"Making" Manufacturing Relevant Again

September 2016


It’s often heard that in America, we simply don’t make things anymore.  And yes, if the barometer for such a statement is that we don’t mass-produce and export like we used to, it would be accurate.  But quite a few Americans are still making things, and the way it’s happening today may usher in a transformation of our economy in the coming decades.  And it’s possible that transformation may be most apparent in America’s Rust Belt.

Welcome to the Maker Movement.  It’s probably best understood as an extension of DIY (do-it-yourself) culture into the realm of technology, intersecting with the hacker culture that undergirds much of the explosion of technology itself.  But the Maker Movement comes with an emphasis on building things, rather than building code.

Remember the tinkerer in your neighborhood who had stacks of Popular Mechanic magazines and spent hours on end in the garage working on, well, no one was ever quite sure?  That person qualifies as a maker.  The difference is, the price of tools necessary for making high-quality products — whether they’re furniture, barbeque grills, rugs or bicycles — has come down substantially, to the point where self-described inventors can purchase them.  In addition, the expansion of technology has made communication far easier, meaning ideas can spread faster and farther, and that actually selling your product using nontraditional means is achievable as well.

Here’s how James Fallows of the Atlantic describes the roots of the movement:

“Since the dawn of the capitalist heavy-industrial era, to succeed in manufacturing you needed capital. You needed money for giant production equipment. Blast furnaces if you were making steel, assembly lines if you were making cars, machine tools if you were making engines, coordinated supply chains if you were assembling complex devices. Then you needed distribution arrangements with stores, and lots of inventory for them to keep in the warehouse, and other impediments that collectively made it hard, expensive, high-stakes, and high-risk for newcomers to enter a business.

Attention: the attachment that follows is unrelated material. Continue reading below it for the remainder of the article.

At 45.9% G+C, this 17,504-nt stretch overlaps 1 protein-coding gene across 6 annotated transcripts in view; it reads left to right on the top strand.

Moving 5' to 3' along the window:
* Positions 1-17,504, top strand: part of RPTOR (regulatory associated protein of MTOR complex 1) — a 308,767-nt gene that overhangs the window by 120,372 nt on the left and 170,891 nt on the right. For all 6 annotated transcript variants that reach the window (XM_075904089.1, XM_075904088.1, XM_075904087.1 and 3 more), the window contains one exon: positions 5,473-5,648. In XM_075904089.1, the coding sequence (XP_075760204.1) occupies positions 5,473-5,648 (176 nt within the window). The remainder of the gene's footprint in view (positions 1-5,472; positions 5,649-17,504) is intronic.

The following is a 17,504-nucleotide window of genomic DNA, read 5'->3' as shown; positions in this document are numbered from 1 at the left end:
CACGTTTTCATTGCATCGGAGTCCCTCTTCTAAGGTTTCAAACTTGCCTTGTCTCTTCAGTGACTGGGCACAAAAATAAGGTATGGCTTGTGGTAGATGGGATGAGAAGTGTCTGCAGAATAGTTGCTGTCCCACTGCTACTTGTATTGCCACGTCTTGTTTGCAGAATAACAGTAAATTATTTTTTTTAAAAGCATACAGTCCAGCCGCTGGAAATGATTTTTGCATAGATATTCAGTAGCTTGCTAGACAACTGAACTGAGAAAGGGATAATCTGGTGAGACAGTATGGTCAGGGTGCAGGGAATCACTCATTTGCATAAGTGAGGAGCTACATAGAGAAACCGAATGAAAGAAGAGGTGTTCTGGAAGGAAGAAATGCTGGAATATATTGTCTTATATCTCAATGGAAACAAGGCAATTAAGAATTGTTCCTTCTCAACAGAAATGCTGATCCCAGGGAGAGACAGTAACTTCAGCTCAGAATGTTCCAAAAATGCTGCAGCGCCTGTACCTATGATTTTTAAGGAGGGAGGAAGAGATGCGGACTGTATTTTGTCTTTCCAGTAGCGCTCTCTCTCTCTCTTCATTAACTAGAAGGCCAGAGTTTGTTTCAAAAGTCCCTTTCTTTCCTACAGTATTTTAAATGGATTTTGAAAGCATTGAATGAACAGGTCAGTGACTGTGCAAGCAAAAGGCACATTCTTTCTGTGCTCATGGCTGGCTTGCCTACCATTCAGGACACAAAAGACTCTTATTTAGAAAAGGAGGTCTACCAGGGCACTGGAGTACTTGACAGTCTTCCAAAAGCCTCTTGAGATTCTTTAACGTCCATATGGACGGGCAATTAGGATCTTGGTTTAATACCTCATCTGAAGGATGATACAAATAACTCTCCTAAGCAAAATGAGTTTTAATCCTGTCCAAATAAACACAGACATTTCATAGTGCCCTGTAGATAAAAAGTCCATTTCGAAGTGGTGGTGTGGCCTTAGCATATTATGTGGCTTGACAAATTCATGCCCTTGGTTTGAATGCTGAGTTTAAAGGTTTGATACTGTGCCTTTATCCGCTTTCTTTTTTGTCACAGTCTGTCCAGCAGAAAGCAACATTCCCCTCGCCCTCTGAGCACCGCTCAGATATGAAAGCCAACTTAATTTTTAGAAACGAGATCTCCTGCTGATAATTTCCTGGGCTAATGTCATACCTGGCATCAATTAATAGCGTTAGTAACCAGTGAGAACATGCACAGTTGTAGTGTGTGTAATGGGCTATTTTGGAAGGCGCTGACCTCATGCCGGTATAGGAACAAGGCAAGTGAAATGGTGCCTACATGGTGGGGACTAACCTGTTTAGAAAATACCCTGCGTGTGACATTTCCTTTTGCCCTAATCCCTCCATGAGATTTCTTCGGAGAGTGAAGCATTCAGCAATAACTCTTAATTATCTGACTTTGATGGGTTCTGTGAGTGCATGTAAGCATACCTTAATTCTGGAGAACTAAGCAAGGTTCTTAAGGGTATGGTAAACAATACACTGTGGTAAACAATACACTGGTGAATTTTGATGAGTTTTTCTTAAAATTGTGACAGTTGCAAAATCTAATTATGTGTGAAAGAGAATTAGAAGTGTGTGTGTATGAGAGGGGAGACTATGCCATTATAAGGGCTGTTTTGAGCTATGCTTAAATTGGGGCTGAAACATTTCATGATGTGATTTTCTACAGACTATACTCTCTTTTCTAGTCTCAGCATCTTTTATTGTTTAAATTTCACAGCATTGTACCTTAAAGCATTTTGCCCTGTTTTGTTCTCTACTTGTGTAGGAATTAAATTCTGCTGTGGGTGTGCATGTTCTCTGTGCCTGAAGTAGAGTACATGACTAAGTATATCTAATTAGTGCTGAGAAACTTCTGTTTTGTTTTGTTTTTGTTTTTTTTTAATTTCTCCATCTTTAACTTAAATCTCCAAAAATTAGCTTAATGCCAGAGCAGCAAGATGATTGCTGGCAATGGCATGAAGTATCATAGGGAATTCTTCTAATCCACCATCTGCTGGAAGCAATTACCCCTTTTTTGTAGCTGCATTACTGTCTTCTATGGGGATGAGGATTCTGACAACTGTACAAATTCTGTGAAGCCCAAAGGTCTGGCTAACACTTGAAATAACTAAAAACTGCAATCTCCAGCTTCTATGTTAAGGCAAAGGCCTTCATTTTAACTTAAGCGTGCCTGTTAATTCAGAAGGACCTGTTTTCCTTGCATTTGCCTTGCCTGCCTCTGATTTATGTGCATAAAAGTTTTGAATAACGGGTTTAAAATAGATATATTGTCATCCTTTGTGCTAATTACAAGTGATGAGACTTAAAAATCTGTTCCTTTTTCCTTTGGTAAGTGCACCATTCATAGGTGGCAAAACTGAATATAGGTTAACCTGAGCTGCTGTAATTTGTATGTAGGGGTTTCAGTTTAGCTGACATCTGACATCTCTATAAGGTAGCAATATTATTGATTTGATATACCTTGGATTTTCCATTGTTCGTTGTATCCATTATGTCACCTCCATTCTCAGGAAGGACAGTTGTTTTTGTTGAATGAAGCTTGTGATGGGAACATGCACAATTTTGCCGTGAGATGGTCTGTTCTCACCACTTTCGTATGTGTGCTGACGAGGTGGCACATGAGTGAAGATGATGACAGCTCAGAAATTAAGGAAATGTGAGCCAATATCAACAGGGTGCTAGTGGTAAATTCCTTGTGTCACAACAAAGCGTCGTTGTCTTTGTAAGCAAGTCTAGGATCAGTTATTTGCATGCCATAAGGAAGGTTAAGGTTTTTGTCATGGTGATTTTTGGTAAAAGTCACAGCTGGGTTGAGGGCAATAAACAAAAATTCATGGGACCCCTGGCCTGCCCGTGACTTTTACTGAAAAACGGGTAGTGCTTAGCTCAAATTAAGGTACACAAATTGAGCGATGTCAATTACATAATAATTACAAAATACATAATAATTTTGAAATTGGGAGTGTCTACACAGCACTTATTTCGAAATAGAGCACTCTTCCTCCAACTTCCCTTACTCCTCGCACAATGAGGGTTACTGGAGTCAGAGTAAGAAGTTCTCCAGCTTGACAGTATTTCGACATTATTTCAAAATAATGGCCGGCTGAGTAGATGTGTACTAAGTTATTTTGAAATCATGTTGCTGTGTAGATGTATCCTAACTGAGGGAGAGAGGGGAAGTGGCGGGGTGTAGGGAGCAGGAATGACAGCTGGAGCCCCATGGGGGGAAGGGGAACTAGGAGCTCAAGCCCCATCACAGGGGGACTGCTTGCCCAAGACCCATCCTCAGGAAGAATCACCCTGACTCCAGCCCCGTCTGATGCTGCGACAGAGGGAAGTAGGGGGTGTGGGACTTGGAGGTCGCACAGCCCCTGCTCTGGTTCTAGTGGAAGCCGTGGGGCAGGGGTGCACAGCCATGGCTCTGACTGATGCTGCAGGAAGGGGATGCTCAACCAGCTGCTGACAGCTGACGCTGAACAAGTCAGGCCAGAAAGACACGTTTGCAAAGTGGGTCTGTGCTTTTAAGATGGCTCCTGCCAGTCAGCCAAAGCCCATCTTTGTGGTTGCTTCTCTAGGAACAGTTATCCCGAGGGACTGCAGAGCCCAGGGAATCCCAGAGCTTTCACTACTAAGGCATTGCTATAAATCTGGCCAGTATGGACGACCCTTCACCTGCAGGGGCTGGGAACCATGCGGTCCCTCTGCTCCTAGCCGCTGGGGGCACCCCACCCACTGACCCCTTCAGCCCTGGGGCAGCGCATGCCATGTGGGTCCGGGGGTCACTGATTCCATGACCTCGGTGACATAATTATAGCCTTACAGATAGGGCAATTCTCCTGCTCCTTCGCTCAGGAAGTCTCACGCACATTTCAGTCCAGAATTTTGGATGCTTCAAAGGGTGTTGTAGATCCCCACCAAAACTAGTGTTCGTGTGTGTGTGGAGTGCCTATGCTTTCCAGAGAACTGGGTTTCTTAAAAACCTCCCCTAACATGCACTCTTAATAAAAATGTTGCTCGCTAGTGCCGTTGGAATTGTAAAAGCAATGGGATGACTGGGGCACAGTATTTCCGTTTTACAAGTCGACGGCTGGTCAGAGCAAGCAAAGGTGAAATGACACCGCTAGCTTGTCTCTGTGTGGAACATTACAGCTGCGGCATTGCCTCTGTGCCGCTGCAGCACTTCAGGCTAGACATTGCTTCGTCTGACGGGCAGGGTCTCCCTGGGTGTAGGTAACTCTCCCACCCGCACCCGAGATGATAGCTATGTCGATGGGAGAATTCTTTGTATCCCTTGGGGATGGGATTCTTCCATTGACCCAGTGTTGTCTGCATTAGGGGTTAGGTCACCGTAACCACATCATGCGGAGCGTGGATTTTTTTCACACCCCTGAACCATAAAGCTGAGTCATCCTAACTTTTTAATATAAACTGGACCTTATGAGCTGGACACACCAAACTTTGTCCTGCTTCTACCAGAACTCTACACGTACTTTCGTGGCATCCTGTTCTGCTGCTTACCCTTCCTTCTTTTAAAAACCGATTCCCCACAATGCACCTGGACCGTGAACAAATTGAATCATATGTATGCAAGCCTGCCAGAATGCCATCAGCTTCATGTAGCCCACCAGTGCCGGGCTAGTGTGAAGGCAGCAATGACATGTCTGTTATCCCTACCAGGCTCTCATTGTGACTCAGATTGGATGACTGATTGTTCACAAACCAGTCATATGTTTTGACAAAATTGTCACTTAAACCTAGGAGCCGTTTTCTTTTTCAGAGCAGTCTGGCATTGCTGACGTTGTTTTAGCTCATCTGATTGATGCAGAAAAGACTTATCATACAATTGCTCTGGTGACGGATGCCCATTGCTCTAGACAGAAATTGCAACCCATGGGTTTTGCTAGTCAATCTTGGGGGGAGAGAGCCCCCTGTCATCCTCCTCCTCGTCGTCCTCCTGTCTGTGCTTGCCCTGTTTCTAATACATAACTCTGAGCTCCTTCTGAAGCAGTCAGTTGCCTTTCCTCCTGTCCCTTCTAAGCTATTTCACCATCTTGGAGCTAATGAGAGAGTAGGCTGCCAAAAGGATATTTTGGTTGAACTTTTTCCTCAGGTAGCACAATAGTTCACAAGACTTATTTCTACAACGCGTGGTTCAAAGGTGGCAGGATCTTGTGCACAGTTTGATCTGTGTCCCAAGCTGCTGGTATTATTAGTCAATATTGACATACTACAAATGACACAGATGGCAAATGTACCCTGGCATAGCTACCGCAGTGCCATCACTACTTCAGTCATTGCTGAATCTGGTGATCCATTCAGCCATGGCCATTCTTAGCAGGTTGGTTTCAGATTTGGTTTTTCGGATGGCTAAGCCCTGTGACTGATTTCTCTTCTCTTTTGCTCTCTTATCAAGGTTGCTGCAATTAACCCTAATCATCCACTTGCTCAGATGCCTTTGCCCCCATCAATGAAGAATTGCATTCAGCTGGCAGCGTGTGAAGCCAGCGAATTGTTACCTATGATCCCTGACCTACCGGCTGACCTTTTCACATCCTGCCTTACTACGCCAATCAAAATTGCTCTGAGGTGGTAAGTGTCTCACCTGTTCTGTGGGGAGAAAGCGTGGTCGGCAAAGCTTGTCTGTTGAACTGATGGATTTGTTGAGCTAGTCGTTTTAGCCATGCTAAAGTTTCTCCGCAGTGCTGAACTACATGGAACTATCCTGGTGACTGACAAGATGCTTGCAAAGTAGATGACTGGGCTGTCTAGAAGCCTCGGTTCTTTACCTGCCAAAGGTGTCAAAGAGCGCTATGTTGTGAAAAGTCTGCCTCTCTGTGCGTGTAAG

This is the equation that the tools revolution of the past few years is also changing for manufacturing. A combination of 3D printing (which allows people to make and revise prototypes onsite, and produce certain high-value, low-volume items themselves, rather than going to a factory); much less expensive laser cutters, milling machines, and other sophisticated machine tools; the evolution of Arduino controls, which allow designers to add sophisticated electronic functions without doing all the coding themselves.”

Fallows also notes that smaller firms with equivalent technology have the agility to substantially reduce the “mind-to-market” timeline (the period between the initial conception of a product and its appearance in the marketplace):

“Faster means an edge on the competition. It means less tied-up capital. It means a better ability to offer new features or efficiencies. It means quicker response to shifting tastes and market trends.”

Today, the Maker Movement is beginning to gain wider recognition and revel in its growing relevance.  The movement has a magazine that touts the work of individuals and firms utilizing the tools and strategies of the movement.  Maker Faires, a sort of science fair/carnival for tech enthusiasts, engineers, inventors and hobbyists, have sprouted worldwide, with the intent of spreading the word on the Maker Movement.

This has great implications for America’s manufacturing sector — it becomes more nimble, more responsive and produces more meaningful products, likely at a lower cost.  The movement continues to unite the creativity of the technology sector with the brawn and heft of the manufacturing sector, and to the benefit of both.

As someone who writes about cities, with a particular interest in Rust Belt cities — if there was ever a place where Americans made things, it was the Rust Belt — I see this as having great implications for cities as well.  Before they were manufacturing centers for mass-produced goods, most Rust Belt cities were the homes of small-time tinkerers following through on a glorious idea.  Think of Nathaniel Wales and Alfred Mellowes, who invented the refrigerator in Ft. Wayne, IN in 1916, or Orville and Wilbur Wright’s Dayton, OH bike shop that sprouted the development of the first controlled, heavier-than-air aircraft in 1903.  Henry Ford did not invent the automobile, but his tinkering nature and background in engineering helped advance its development into a practical product.

Rust Belt residents have long pined for the return of the days when super-sized manufacturers employed thousands of workers at good wages.  Deep down, they realize those days are long gone.  However, something might be rising that takes full advantage of the region’s skill and know-how.  Cities may transform themselves from relying on, say, five large-scale manufacturers employing 20,000 workers fifty years ago, to 1,000 agile and nimble firms each employing 20 a few years from now.  And it could be a difference “maker” for its cities.


This article was written by Pete Saunders from Forbes and was legally licensed through the NewsCred publisher network.

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